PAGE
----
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Musings of an Energy Nerd

Does a Passive House Use 90 Percent Less Energy?

Examining an oft-repeated claim about Passive House energy savings

As building envelopes improve, the share of the residential energy pie devoted to space heating is shrinking. About 24% of the residential energy bill for a new code-minimum house in Virginia is devoted to space heating (shown in blue in the pie chart above). Plug loads (appliances, electronics, and miscellaneous electrical devices) represent about 29% of the annual energy bill.
Image Credit: Image #1: Martin Holladay

UPDATED on August 22, 2017 with a new author’s postscript.

Longtime readers of GBA know that I get frustrated by exaggerated energy savings claims. A glaring example is the statement that “a Passive House building uses 90% less energy than a conventional building.” A variation on this claim: “A Passive House building uses 90% less energy than a code-minimum building.”

It doesn’t, of course. The oft-repeated falsehood is based on a boast made by Wolfgang Feist in the 1990s. Back then, Feist claimed that a new Passivhaus residence needed 90% less energy for space heating than a “conventional” residence in Germany. (It’s important to remember that space heating energy is just one small part of the energy-use pie.) The “conventional” residence that Feist was talking about was an average German home, not a new house meeting modern code standards. (Many German homes are decades, or even centuries, old.)

These days, Dr. Feist and the Passivhaus Institut are usually more careful in their statements than many of their enthusiastic followers. That said, it’s easy to find a Passivhaus Institut document online that includes the boast, without any qualifications about space heating or the age of the housing stock that is used for comparison. Here are two sentences from a Passivhaus Institut press release published in December 2015: “Feist built the world’s first Passive House almost 25 years ago. Still today, this terraced house in Darmstadt (Germany) consumes about 90 percent less energy than conventional buildings.”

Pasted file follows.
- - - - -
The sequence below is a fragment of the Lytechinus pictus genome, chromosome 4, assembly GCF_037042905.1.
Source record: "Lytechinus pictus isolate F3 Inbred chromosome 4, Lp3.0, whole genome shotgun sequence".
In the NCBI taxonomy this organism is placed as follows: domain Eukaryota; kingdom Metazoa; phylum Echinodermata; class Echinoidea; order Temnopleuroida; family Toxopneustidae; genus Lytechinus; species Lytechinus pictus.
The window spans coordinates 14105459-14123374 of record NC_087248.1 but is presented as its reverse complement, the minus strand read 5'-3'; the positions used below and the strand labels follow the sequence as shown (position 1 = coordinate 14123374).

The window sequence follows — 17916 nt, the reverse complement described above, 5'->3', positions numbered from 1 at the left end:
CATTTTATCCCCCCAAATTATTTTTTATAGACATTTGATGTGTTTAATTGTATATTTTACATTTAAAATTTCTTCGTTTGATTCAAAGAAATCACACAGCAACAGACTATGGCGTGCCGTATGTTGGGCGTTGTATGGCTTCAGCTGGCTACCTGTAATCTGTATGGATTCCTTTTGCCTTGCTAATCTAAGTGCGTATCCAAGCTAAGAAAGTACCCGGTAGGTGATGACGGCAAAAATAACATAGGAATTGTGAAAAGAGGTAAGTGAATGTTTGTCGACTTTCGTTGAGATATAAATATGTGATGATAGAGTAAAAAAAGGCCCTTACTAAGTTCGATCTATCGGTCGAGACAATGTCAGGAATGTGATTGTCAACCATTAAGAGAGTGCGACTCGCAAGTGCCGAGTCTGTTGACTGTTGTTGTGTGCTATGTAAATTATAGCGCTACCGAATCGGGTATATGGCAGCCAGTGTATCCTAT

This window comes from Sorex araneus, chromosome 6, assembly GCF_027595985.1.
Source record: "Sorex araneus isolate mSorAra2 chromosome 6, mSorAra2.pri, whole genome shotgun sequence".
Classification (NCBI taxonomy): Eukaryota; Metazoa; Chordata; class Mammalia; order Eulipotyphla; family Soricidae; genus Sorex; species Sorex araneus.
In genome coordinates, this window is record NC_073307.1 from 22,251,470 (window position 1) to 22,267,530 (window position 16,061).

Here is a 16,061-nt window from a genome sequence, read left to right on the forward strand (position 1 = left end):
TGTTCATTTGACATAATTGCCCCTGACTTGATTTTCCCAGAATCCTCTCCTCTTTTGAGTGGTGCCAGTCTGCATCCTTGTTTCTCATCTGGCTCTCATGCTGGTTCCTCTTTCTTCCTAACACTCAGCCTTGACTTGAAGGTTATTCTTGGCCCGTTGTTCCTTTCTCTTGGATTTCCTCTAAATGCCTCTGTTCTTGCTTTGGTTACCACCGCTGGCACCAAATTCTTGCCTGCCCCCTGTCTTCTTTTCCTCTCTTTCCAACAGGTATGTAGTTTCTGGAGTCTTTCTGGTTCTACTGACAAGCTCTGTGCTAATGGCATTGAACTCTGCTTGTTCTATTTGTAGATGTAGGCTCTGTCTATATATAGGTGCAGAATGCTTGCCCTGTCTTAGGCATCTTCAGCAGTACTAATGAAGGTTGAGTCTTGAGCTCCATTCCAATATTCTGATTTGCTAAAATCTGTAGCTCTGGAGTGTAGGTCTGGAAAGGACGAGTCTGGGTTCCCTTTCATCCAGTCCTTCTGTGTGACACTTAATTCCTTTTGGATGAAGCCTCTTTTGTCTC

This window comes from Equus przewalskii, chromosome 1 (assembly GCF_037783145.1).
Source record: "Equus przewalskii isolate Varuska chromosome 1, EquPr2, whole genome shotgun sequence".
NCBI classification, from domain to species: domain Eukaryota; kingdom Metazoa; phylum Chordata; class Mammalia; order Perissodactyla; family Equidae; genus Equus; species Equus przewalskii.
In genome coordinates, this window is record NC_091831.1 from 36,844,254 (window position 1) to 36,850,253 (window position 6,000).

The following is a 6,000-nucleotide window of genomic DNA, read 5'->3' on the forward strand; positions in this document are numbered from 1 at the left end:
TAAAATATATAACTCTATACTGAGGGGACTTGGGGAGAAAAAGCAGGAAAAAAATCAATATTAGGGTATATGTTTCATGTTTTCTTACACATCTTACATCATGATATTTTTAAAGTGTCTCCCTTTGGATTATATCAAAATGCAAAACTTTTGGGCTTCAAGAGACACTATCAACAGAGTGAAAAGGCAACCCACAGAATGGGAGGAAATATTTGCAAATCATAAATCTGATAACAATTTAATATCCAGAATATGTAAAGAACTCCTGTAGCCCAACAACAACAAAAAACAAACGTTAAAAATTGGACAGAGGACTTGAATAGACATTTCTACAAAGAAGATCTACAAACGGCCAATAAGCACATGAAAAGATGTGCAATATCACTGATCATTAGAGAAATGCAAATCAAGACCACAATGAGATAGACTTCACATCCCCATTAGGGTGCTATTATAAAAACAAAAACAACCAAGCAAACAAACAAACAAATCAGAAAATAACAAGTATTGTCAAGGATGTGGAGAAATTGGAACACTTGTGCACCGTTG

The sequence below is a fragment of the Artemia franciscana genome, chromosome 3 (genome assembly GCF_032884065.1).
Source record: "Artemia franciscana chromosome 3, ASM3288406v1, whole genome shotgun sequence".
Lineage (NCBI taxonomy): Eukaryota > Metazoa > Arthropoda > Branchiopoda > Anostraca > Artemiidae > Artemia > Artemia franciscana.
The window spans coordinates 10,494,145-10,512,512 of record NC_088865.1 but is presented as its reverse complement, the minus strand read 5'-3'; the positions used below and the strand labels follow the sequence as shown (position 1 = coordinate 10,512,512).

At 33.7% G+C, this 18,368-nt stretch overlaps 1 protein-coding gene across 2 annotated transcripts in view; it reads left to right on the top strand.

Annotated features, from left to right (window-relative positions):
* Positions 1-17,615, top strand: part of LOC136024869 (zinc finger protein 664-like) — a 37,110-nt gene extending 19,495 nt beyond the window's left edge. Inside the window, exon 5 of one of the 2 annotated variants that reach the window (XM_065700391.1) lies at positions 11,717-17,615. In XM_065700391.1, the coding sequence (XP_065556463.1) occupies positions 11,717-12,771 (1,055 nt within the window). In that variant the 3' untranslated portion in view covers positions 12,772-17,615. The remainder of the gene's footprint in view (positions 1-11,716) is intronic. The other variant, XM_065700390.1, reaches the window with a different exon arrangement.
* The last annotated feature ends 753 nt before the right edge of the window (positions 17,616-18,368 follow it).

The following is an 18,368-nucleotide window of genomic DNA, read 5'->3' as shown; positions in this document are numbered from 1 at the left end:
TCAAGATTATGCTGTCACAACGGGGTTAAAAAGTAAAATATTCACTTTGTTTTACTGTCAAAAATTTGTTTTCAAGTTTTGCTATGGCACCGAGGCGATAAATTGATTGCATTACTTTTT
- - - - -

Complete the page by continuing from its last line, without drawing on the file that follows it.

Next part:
As I said, it doesn’t. Let’s peel the onion and figure out why.

What two homes should we compare?

Let’s say that a young couple has money in the bank and wants to build a new energy-efficient home. The couple is weighing the added cost of meeting the Passive House standard (either the European standard or the…

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  1. STEPHEN SHEEHY | | #1

    For additional data, my pretty good house in Maine
    In our first full year, we used about 9500 kwh. House is all electric. Conditioned area is about 1650 square feet of interior space. House hit Passivhaus air tightness, R-70 ceiling, R-42 walls, R-16 under slab, triple pane Intus windows. Resistance water heater. Hot tub in unconditioned, but insulated room, probably adds quite a bit to load. We keep heat from minisplits at around 70-72° and use A/C rarely.
    PV produced about 8000 kwh, so out of pocket energy cost was only $335 for the year.
    If enough people provide real life data, we'll have some useful info to support (or not) Martin's point.

  2. Expert Member

    Why be annoyed?
    I've asked posters here who are contemplating going the Passive House route why they want to pursue accreditation and got a few different answers, from wanting to show they were part of a community, to getting predicable results from their build.

    I don't see why these motives, or a myriad of others are a problem - any more than deciding to build a Pretty Good or code minimum house - as long as they are based on a clear-eyed understanding of that the results will be. So what's to get annoyed about in Martin's analysis?

    Is there a morality component to the discussion that is being avoided under all the talk of data? For some reason whenever Passive House comes up there seems to be a subtext of "you are either for us or against us" that enters into the discussion. It reminds me of the many splinter groups of marxists who would fight among themselves in the entrance of my Montreal college back in the '70s while the world passed them by.

    Martin is an Energy Nerd. He gets upset by bad data wherever he sees it. If Passive House purged itself of these claims I bet he wouldn't spend as much time picking holes in it.

  3. GBA Editor